Lunch with Steinbeck, dinner with Forrest

Chats about California today reminded me of this. Would love to go back and spend more time out there.

travellingcoral

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On the drive down the coast from Santa Cruz to Monterey the scenery was stunning, most of the time. The last few miles, we headed inland along Highway 1 across flat, fertile plains, dedicated to agriculture. The fields were full of people hand picking artichokes and sprouts. We saw signs advertising kiwis and strawberries too. These fields stretched out as far as the eye could see, between the sea and the mountains. Despite the obvious fertility, there was something else, the vastness, the intense human labour. This was a place where people worked the land by hand. Unlike the vast corn fields, that glow in the sun, this was not a place of beauty.

I had not then made the link between this valley and John Steinbeck. He was born and raised in Salinas, the town sitting in the middle of this plain. He sometimes worked the land to earn some…

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About Travelling Coral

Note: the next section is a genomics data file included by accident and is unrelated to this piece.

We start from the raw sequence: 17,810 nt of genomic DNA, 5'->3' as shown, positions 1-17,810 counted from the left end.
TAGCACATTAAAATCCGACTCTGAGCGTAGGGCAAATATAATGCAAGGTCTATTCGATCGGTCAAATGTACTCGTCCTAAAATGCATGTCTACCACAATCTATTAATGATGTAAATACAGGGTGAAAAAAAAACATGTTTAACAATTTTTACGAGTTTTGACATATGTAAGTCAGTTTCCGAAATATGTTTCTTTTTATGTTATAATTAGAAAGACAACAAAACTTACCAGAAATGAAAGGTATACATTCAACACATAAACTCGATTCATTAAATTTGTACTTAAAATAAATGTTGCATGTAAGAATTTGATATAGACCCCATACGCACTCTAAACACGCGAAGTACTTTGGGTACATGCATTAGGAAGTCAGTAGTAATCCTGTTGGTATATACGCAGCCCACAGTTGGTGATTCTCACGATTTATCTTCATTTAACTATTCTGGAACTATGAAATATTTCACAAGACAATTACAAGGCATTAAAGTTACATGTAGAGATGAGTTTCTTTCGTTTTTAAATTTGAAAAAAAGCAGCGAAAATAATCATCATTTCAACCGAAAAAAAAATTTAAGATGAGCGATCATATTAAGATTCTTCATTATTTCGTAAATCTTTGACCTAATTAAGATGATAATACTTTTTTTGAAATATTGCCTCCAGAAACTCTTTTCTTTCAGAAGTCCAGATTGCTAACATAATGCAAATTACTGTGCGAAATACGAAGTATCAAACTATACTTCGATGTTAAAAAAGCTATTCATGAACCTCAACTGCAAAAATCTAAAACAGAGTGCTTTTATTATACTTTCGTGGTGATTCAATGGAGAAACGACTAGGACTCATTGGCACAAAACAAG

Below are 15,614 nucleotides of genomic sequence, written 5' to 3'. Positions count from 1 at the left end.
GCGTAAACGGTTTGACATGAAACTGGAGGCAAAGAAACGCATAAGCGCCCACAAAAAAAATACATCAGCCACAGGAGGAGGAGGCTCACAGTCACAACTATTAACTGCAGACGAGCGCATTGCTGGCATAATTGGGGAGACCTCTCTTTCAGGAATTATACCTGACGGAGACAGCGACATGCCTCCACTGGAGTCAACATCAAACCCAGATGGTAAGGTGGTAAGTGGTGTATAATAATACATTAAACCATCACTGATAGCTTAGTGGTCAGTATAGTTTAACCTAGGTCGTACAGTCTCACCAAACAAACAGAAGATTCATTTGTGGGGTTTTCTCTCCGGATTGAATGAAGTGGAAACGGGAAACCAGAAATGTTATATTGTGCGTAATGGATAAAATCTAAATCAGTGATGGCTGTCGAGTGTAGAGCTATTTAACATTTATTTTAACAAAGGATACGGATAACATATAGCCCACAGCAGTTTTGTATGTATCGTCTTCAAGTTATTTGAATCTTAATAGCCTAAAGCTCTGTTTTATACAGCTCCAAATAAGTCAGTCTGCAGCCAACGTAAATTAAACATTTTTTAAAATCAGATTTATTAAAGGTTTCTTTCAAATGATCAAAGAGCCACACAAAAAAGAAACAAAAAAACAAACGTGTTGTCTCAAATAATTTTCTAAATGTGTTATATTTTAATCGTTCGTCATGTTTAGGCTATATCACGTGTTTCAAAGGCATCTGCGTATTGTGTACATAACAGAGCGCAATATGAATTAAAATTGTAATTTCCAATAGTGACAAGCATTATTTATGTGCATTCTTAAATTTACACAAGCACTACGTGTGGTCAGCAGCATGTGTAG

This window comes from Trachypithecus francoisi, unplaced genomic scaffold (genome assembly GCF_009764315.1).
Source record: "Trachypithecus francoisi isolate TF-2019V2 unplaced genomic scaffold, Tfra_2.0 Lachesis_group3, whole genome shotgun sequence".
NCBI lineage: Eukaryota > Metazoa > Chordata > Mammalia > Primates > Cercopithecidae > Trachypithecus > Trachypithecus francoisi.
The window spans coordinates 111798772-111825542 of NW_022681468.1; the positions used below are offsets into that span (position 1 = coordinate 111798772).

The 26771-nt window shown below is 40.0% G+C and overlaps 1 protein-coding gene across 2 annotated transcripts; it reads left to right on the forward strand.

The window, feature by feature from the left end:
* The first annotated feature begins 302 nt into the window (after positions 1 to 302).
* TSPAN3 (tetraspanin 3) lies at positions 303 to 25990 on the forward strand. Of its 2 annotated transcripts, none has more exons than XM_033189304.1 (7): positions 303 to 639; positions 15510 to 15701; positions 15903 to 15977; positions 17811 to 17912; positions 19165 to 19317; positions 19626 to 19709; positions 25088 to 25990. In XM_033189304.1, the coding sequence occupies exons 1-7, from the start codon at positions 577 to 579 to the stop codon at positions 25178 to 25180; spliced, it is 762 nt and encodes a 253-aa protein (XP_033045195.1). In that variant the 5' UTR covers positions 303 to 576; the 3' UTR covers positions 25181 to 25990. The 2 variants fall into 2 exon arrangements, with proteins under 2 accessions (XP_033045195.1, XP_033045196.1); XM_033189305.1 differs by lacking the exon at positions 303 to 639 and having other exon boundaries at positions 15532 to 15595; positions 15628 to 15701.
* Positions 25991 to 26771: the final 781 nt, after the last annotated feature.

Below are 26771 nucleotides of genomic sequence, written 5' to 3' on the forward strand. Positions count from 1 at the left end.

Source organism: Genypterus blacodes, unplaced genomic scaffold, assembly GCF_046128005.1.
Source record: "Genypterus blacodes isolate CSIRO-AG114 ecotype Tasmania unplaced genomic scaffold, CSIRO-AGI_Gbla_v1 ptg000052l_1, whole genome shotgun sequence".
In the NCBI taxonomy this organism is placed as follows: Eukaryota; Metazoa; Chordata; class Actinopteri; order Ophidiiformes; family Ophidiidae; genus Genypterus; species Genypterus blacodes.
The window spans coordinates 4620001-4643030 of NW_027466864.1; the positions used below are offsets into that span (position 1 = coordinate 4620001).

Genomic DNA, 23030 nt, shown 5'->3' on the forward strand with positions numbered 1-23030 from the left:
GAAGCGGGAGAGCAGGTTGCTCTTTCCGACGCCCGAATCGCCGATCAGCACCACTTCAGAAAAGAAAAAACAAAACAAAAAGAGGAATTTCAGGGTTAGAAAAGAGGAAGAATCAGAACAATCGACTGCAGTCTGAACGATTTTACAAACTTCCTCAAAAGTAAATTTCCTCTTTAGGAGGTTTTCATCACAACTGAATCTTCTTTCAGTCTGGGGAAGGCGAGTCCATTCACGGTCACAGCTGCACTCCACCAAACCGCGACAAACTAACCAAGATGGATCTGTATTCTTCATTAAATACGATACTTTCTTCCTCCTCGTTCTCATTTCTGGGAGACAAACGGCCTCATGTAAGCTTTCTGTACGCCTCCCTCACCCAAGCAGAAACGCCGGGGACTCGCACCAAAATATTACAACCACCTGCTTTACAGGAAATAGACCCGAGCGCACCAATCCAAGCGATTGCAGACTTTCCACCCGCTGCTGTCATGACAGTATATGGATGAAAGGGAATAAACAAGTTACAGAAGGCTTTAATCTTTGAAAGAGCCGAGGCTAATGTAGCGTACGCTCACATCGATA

I started blogging in 2011 to record some of the highlights of the round the world trip I made with my husband Phil. On the 5 month trip we visited California, New Zealand, Australia, Fiji, Malaysia and Thailand. We met some fantastic people, saw amazing things and ate some lovely food. Yet while enjoying these new experiences I became acutely aware of the inequality in both first and third world countries. The gap between the rich and the poor on the streets of LA and KL was the same. On my return home, I realised that this inequality existed in the UK. I had to leave the country to see it for what it was. Food banks were opening in every town and city. I read the now famous blog, A Girl Called Jack and got more interested in how food poverty impacts the lives of so many people in my home country. And I got angry. And wanted to do something about it. Now, I work for Smethwick CAN, a charity bringing people together to tackle poverty, increase aspiration, provide opportunity and support the most vulnerable. One of the projects is a foodbank. Food poverty is shocking in any country, yet over a third of edible food still ends up in landfill. No one should go hungry, yet children are going to school without breakfast. Parents are skipping meals to feed their children. Foodbanks are a sticking plaster not a cure for food poverty. So, in addition to working for a charity that is supporting people in crisis, I volunteer for The Real Junk Food Project. They intercept food that would normally be thrown away, and cook it and serve it in a Pay as You Feel Cafe. I am still adjusting to life back at home in Birmingham, England, I have terminal Farsickness. To keep it at bay, I drag my husband and sometimes the son on shorter trips both in the UK and overseas. I now post random stuff that interests me. This includes travel, food and well being. The writing keeps me sane. Long term travelling is my goal.

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